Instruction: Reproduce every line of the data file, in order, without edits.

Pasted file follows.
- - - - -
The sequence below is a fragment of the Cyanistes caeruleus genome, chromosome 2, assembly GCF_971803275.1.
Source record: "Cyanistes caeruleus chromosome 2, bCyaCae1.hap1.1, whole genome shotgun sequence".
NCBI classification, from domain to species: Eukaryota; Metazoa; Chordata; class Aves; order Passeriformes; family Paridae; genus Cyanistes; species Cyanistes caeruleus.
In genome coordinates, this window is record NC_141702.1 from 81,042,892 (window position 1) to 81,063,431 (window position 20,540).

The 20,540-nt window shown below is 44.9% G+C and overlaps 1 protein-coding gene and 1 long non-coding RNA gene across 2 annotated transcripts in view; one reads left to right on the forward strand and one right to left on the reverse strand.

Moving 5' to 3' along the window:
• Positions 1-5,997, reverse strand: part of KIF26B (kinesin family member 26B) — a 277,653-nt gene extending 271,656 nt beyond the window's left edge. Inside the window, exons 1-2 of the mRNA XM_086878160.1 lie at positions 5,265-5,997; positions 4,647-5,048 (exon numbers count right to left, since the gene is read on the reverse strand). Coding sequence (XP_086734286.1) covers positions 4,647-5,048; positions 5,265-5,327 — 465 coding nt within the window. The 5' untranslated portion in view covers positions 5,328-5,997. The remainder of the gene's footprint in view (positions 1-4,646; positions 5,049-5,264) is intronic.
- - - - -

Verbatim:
The sequence below is a fragment of the Cyanistes caeruleus genome, chromosome 2, assembly GCF_971803275.1.
Source record: "Cyanistes caeruleus chromosome 2, bCyaCae1.hap1.1, whole genome shotgun sequence".
NCBI classification, from domain to species: Eukaryota; Metazoa; Chordata; class Aves; order Passeriformes; family Paridae; genus Cyanistes; species Cyanistes caeruleus.
In genome coordinates, this window is record NC_141702.1 from 81,042,892 (window position 1) to 81,063,431 (window position 20,540).

The 20,540-nt window shown below is 44.9% G+C and overlaps 1 protein-coding gene and 1 long non-coding RNA gene across 2 annotated transcripts in view; one reads left to right on the forward strand and one right to left on the reverse strand.

Moving 5' to 3' along the window:
• Positions 1-5,997, reverse strand: part of KIF26B (kinesin family member 26B) — a 277,653-nt gene extending 271,656 nt beyond the window's left edge. Inside the window, exons 1-2 of the mRNA XM_086878160.1 lie at positions 5,265-5,997; positions 4,647-5,048 (exon numbers count right to left, since the gene is read on the reverse strand). Coding sequence (XP_086734286.1) covers positions 4,647-5,048; positions 5,265-5,327 — 465 coding nt within the window. The 5' untranslated portion in view covers positions 5,328-5,997. The remainder of the gene's footprint in view (positions 1-4,646; positions 5,049-5,264) is intronic.